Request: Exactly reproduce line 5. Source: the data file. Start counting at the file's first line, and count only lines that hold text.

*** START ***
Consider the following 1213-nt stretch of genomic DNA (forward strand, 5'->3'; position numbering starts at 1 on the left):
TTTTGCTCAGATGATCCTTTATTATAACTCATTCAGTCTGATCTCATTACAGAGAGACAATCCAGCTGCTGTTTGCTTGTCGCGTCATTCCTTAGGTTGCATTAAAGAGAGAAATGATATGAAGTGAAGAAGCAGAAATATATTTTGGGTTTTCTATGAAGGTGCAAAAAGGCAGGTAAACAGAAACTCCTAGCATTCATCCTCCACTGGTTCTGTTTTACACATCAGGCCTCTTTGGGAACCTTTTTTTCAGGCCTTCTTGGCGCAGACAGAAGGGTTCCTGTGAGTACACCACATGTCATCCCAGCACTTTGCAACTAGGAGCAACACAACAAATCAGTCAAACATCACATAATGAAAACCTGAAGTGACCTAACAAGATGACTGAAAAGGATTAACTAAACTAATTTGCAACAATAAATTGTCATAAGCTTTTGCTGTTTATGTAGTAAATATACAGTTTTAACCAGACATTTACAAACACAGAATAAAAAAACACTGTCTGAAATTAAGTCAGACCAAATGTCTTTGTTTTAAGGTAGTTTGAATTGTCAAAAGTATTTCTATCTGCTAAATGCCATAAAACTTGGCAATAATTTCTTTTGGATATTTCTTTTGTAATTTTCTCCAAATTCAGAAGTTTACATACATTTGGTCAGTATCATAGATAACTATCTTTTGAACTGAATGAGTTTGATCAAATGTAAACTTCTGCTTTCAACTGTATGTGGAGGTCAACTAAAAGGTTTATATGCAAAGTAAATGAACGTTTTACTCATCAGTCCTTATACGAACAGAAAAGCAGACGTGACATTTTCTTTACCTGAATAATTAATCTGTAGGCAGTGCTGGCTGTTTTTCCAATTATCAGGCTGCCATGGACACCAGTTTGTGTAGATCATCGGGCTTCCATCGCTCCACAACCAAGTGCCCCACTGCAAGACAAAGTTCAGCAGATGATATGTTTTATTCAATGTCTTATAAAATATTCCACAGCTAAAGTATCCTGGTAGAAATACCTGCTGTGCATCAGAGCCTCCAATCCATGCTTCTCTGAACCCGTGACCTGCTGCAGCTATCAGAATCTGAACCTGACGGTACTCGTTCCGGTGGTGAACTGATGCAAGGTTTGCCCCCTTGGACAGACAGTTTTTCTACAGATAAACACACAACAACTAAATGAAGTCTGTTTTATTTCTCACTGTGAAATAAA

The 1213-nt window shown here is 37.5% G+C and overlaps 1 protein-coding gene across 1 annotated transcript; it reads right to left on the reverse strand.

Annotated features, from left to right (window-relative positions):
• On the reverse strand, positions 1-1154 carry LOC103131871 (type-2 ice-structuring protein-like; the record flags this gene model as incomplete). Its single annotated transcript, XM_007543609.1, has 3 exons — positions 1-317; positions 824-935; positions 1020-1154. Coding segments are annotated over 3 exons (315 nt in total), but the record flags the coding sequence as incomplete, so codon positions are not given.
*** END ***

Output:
• On the reverse strand, positions 1-1154 carry LOC103131871 (type-2 ice-structuring protein-like; the record flags this gene model as incomplete). Its single annotated transcript, XM_007543609.1, has 3 exons — positions 1-317; positions 824-935; positions 1020-1154. Coding segments are annotated over 3 exons (315 nt in total), but the record flags the coding sequence as incomplete, so codon positions are not given.